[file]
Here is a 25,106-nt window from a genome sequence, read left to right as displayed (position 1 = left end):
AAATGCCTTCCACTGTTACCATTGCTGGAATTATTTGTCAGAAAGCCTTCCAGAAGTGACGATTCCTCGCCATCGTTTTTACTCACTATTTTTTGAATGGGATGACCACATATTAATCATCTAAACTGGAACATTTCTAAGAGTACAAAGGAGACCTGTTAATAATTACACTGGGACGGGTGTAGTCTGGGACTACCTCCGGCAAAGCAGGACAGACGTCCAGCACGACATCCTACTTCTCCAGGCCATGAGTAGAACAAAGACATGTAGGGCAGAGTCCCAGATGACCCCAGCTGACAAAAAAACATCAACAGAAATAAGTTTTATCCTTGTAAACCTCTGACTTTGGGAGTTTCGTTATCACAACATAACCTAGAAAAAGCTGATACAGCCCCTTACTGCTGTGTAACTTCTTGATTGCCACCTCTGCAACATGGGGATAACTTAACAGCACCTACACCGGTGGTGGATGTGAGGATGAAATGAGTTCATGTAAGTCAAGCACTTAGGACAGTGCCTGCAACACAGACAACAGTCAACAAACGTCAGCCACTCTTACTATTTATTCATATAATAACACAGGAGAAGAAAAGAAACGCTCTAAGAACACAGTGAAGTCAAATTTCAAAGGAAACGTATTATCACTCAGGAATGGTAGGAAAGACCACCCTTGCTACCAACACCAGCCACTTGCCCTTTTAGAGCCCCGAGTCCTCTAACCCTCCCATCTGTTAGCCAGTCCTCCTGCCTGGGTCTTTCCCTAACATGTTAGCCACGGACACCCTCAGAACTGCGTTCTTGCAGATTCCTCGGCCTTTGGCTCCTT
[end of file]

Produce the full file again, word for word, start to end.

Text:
Here is a 25,106-nt window from a genome sequence, read left to right as displayed (position 1 = left end):
AAATGCCTTCCACTGTTACCATTGCTGGAATTATTTGTCAGAAAGCCTTCCAGAAGTGACGATTCCTCGCCATCGTTTTTACTCACTATTTTTTGAATGGGATGACCACATATTAATCATCTAAACTGGAACATTTCTAAGAGTACAAAGGAGACCTGTTAATAATTACACTGGGACGGGTGTAGTCTGGGACTACCTCCGGCAAAGCAGGACAGACGTCCAGCACGACATCCTACTTCTCCAGGCCATGAGTAGAACAAAGACATGTAGGGCAGAGTCCCAGATGACCCCAGCTGACAAAAAAACATCAACAGAAATAAGTTTTATCCTTGTAAACCTCTGACTTTGGGAGTTTCGTTATCACAACATAACCTAGAAAAAGCTGATACAGCCCCTTACTGCTGTGTAACTTCTTGATTGCCACCTCTGCAACATGGGGATAACTTAACAGCACCTACACCGGTGGTGGATGTGAGGATGAAATGAGTTCATGTAAGTCAAGCACTTAGGACAGTGCCTGCAACACAGACAACAGTCAACAAACGTCAGCCACTCTTACTATTTATTCATATAATAACACAGGAGAAGAAAAGAAACGCTCTAAGAACACAGTGAAGTCAAATTTCAAAGGAAACGTATTATCACTCAGGAATGGTAGGAAAGACCACCCTTGCTACCAACACCAGCCACTTGCCCTTTTAGAGCCCCGAGTCCTCTAACCCTCCCATCTGTTAGCCAGTCCTCCTGCCTGGGTCTTTCCCTAACATGTTAGCCACGGACACCCTCAGAACTGCGTTCTTGCAGATTCCTCGGCCTTTGGCTCCTT